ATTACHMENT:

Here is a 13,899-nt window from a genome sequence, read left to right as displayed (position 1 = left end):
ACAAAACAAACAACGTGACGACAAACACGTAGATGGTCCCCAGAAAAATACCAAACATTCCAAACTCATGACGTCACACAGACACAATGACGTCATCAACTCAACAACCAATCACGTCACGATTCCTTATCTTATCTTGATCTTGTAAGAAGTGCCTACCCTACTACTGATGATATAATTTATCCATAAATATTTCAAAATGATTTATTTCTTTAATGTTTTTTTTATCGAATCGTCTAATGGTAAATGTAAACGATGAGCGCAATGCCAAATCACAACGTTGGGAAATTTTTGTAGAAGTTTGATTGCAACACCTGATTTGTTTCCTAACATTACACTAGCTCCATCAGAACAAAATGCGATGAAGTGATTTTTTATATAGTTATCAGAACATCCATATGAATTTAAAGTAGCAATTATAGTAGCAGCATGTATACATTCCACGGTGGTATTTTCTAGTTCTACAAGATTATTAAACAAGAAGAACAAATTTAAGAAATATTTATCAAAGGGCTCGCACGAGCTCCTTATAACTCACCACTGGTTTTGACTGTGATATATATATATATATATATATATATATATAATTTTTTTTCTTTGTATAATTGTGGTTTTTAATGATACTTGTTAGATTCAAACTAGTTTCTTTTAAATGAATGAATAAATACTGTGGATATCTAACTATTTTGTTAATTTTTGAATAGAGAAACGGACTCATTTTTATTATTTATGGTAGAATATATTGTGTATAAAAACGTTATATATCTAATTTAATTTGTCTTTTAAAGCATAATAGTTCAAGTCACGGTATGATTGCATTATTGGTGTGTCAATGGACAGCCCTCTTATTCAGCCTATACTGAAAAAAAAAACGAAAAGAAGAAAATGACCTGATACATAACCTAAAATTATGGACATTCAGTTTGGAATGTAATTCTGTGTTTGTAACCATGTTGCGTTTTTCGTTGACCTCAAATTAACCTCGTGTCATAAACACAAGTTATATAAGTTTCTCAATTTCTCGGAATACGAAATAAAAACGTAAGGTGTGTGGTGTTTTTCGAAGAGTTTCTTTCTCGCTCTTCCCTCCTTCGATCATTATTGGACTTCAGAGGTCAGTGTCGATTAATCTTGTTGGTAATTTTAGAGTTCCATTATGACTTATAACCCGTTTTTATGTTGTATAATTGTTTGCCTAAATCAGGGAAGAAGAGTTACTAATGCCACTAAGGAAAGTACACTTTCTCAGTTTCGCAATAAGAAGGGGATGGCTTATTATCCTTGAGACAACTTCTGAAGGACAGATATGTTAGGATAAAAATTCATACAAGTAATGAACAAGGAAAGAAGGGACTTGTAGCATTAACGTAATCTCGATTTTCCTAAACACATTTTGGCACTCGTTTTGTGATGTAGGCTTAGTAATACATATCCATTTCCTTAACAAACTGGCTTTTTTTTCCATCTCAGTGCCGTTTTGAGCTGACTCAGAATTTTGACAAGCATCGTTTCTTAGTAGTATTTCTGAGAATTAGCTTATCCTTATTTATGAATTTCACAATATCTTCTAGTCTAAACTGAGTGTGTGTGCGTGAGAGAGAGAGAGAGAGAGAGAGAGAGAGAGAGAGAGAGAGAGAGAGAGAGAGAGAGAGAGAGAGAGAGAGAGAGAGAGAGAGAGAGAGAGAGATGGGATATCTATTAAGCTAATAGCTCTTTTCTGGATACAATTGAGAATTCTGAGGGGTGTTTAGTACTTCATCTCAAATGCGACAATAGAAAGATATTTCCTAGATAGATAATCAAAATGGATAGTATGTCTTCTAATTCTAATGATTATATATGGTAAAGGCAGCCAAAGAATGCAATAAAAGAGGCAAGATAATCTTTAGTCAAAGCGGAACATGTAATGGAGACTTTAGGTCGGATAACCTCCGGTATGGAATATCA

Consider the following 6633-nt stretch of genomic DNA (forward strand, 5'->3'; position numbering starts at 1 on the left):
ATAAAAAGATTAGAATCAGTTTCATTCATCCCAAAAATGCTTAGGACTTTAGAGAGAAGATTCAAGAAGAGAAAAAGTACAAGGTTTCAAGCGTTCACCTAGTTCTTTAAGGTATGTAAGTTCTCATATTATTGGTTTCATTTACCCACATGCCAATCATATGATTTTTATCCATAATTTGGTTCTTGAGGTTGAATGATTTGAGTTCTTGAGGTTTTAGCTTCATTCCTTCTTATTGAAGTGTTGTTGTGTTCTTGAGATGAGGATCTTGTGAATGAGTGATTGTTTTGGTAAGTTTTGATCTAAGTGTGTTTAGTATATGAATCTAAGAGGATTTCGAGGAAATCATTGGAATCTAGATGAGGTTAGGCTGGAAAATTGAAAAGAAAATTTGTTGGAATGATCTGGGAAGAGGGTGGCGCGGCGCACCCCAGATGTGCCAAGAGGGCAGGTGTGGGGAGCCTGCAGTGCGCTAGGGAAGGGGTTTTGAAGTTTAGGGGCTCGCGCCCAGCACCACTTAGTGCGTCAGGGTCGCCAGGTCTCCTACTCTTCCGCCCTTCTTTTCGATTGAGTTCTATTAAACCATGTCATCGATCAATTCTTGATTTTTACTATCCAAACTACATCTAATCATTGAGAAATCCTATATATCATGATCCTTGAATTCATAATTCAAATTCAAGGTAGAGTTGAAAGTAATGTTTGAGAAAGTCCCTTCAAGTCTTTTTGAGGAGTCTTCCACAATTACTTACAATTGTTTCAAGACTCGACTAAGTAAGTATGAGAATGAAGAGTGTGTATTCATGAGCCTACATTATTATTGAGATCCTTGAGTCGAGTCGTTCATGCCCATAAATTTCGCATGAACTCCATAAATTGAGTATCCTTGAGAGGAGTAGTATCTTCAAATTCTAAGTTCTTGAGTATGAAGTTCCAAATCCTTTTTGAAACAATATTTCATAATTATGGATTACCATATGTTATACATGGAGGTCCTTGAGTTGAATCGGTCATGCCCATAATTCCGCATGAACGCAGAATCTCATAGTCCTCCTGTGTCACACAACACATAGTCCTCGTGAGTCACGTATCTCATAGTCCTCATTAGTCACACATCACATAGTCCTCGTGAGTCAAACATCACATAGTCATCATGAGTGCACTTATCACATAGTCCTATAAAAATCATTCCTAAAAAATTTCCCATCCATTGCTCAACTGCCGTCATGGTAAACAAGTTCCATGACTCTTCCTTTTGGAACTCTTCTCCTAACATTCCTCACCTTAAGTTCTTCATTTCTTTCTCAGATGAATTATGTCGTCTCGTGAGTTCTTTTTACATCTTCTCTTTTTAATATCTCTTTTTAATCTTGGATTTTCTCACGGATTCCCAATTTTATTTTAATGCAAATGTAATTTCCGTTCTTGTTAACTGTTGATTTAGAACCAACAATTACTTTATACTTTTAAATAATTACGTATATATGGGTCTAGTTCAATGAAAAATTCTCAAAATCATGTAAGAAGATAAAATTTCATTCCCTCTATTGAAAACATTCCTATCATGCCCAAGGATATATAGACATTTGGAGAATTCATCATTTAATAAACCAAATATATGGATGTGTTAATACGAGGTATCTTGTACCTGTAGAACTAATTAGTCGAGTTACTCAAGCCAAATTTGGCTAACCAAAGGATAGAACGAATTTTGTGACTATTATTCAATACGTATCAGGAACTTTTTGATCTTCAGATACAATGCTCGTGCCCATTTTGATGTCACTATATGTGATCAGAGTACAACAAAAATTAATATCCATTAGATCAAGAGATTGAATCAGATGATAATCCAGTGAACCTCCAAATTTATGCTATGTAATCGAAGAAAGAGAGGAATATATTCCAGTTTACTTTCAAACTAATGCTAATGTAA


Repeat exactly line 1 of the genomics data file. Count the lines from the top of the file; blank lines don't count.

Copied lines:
Here is a 13,899-nt window from a genome sequence, read left to right as displayed (position 1 = left end):